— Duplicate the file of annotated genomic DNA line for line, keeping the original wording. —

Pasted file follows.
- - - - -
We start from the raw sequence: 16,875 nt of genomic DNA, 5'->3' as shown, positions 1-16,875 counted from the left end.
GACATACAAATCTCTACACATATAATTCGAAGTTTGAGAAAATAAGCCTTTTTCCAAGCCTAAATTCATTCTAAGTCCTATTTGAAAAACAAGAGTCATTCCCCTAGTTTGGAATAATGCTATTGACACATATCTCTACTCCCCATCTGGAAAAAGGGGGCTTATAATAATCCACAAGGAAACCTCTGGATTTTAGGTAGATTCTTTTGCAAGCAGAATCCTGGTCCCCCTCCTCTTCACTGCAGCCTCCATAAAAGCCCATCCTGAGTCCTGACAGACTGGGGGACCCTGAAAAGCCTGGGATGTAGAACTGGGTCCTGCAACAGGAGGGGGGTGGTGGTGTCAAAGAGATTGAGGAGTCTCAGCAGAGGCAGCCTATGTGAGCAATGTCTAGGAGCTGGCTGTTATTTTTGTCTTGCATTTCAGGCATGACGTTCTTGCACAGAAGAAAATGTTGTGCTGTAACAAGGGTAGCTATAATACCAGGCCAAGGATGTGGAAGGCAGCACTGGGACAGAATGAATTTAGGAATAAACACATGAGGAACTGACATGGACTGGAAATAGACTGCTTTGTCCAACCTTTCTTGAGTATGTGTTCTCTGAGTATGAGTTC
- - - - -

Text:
We start from the raw sequence: 16,875 nt of genomic DNA, 5'->3' as shown, positions 1-16,875 counted from the left end.
GACATACAAATCTCTACACATATAATTCGAAGTTTGAGAAAATAAGCCTTTTTCCAAGCCTAAATTCATTCTAAGTCCTATTTGAAAAACAAGAGTCATTCCCCTAGTTTGGAATAATGCTATTGACACATATCTCTACTCCCCATCTGGAAAAAGGGGGCTTATAATAATCCACAAGGAAACCTCTGGATTTTAGGTAGATTCTTTTGCAAGCAGAATCCTGGTCCCCCTCCTCTTCACTGCAGCCTCCATAAAAGCCCATCCTGAGTCCTGACAGACTGGGGGACCCTGAAAAGCCTGGGATGTAGAACTGGGTCCTGCAACAGGAGGGGGGTGGTGGTGTCAAAGAGATTGAGGAGTCTCAGCAGAGGCAGCCTATGTGAGCAATGTCTAGGAGCTGGCTGTTATTTTTGTCTTGCATTTCAGGCATGACGTTCTTGCACAGAAGAAAATGTTGTGCTGTAACAAGGGTAGCTATAATACCAGGCCAAGGATGTGGAAGGCAGCACTGGGACAGAATGAATTTAGGAATAAACACATGAGGAACTGACATGGACTGGAAATAGACTGCTTTGTCCAACCTTTCTTGAGTATGTGTTCTCTGAGTATGAGTTC